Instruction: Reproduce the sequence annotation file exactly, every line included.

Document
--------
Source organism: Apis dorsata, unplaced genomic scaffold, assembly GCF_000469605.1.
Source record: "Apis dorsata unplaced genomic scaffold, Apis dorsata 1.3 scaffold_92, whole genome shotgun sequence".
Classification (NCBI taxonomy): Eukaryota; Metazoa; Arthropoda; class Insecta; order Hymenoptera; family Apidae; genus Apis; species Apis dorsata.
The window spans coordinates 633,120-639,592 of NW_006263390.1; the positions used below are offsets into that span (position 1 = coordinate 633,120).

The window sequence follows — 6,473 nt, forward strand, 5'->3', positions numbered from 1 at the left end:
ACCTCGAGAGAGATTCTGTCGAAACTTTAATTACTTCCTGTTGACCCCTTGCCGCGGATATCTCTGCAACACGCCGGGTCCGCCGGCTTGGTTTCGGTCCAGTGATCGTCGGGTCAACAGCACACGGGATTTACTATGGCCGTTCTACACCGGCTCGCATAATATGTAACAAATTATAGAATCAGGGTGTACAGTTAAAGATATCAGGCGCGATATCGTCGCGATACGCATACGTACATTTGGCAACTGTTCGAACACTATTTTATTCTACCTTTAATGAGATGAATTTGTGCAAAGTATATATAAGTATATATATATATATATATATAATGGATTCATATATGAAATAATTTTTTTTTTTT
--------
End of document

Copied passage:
Source organism: Apis dorsata, unplaced genomic scaffold, assembly GCF_000469605.1.
Source record: "Apis dorsata unplaced genomic scaffold, Apis dorsata 1.3 scaffold_92, whole genome shotgun sequence".
Classification (NCBI taxonomy): Eukaryota; Metazoa; Arthropoda; class Insecta; order Hymenoptera; family Apidae; genus Apis; species Apis dorsata.
The window spans coordinates 633,120-639,592 of NW_006263390.1; the positions used below are offsets into that span (position 1 = coordinate 633,120).

The window sequence follows — 6,473 nt, forward strand, 5'->3', positions numbered from 1 at the left end:
ACCTCGAGAGAGATTCTGTCGAAACTTTAATTACTTCCTGTTGACCCCTTGCCGCGGATATCTCTGCAACACGCCGGGTCCGCCGGCTTGGTTTCGGTCCAGTGATCGTCGGGTCAACAGCACACGGGATTTACTATGGCCGTTCTACACCGGCTCGCATAATATGTAACAAATTATAGAATCAGGGTGTACAGTTAAAGATATCAGGCGCGATATCGTCGCGATACGCATACGTACATTTGGCAACTGTTCGAACACTATTTTATTCTACCTTTAATGAGATGAATTTGTGCAAAGTATATATAAGTATATATATATATATATATATAATGGATTCATATATGAAATAATTTTTTTTTTTT